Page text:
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April 2017  Volume 10, Number 4        

Is a Variable Annuity With an Income Rider a Good Way to Save?

Those who have reached the contribution limit for their 401(k) plans and other tax-deferred investments often turn to a variable annuity with an income rider as a savings vehicle.

Basically, a variable annuity is an insurance policy that provides income during your retirement years and can potentially increase in value. You invest your money into various mutual fund accounts which are tax deferred. The variable annuity usually is subject to higher fees and expenses.

A variable annuity has several advantages:

  • Your contributions and earnings grow tax-deferred until you withdraw funds.
  • You can easily change your investments at little or no charge.
  • The insurance company guarantees you an income for the rest of your life.
  • Annuities are a shelter from creditors in some states – which can be an advantage if you are in a profession that is hazardous or highly subject to litigation (for example, physicians).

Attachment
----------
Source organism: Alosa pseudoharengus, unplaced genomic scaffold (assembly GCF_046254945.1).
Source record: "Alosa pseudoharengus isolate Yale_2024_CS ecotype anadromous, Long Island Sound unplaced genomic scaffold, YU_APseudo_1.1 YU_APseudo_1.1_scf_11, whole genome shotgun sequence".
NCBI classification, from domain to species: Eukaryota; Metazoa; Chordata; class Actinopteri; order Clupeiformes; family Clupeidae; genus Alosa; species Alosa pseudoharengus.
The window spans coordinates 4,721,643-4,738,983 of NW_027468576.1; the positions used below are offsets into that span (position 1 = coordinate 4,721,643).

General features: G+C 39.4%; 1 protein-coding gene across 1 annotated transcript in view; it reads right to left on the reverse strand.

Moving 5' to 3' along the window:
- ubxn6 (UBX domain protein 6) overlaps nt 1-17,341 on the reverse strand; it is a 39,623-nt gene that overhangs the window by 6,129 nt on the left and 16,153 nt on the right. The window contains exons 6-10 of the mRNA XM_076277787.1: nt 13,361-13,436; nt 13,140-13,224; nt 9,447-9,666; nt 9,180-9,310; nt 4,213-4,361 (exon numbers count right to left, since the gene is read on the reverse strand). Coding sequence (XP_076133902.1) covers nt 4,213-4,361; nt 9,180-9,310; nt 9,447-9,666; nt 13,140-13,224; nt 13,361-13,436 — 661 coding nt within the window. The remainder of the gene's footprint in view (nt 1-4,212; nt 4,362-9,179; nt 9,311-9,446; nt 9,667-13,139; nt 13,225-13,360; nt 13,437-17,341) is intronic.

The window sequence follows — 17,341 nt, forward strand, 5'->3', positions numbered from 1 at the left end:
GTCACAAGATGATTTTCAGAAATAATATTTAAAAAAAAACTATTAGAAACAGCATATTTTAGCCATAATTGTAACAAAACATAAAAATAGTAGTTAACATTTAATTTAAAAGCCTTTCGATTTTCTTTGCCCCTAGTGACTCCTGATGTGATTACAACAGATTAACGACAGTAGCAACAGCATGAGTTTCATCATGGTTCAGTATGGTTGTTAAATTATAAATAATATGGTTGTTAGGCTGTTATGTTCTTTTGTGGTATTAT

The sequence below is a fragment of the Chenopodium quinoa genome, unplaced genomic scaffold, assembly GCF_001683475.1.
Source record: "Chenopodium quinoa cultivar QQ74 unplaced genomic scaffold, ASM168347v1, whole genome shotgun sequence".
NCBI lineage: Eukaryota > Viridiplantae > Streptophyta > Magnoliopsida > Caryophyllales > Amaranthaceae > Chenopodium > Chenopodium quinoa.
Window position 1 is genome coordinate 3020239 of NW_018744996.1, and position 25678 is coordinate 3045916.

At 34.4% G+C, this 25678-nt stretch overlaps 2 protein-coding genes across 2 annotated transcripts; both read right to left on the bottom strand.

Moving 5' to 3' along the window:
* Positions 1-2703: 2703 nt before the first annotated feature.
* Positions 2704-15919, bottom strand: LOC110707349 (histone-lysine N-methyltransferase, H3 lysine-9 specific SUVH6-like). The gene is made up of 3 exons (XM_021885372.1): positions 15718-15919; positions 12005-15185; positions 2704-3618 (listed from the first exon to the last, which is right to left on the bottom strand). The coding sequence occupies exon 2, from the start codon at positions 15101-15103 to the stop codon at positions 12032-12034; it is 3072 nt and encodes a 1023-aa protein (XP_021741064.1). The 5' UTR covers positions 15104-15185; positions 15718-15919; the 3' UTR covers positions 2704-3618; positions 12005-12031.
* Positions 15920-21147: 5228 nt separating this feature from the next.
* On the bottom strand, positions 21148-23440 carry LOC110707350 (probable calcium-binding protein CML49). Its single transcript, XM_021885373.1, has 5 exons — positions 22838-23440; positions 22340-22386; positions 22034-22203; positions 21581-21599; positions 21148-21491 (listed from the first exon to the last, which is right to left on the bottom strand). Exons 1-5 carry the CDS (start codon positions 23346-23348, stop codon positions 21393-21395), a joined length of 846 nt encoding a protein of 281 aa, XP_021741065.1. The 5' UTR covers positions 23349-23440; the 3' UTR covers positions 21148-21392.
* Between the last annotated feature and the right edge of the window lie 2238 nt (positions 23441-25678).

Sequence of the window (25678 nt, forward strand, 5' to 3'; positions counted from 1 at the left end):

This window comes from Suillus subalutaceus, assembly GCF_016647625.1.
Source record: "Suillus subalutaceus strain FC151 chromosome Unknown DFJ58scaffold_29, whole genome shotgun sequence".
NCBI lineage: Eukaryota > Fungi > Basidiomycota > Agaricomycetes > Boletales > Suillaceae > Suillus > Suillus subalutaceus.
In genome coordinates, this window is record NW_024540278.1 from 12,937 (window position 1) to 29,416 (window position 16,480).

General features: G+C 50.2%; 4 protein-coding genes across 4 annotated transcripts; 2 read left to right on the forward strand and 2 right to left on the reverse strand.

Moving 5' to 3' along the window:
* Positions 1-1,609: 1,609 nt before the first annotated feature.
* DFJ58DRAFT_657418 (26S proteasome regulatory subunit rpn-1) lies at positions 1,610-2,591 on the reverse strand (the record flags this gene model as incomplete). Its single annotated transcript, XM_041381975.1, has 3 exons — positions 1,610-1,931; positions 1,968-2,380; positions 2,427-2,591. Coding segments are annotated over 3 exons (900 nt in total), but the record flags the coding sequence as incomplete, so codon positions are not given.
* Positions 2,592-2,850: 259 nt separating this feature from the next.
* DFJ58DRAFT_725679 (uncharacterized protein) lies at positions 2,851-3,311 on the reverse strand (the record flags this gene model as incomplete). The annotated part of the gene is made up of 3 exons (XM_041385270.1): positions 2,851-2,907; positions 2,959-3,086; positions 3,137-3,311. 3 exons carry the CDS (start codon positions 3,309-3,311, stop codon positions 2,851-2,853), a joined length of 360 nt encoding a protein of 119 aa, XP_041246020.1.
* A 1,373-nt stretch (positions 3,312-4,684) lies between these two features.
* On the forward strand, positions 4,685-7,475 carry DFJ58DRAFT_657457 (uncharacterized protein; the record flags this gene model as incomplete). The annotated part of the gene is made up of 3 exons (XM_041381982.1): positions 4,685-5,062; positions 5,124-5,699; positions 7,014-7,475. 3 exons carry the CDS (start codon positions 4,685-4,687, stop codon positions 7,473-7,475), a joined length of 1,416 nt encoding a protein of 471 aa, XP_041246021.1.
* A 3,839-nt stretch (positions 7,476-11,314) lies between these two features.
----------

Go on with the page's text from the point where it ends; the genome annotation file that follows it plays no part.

There are disadvantages, too, that you must consider:

  • Once you decide on a variable annuity, you are locked into the contract.
  • Money from the annuity can only be used as income and you cannot take funds out as a lump sum.
  • If you die before you break even on the contract, the money remains with the insurance company unless you purchased an additional rider stating that the money also can be used as a death benefit.
  • You cannot withdraw any of the funds until you are at least 59 and a half years old or pay a penalty to the government. Plus you’ll pay higher taxes and a surrender charge to the insurance company.
  • To get the full value from most variable annuities, you must live 30 years or more.
  • If your insurer becomes insolvent and unable to pay, most states will only cover up to $250,000 in annuity benefits. Check to be sure the insurance carrier’s ratings are good before you buy.
  • There are various fees to consider, such as sales commissions, annual fees and administrative charges.

For help understanding whether an annuity is right for you, please contact us.


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In this issue:

This Just In...

What Replacing the Affordable Care Act Means — Pros and Cons

Don’t Be Unprepared for an Accident Waiting to Happen

Does Cancer Insurance Make Sense for You and Your Family?

Is a Variable Annuity With an Income Rider a Good Way to Save?


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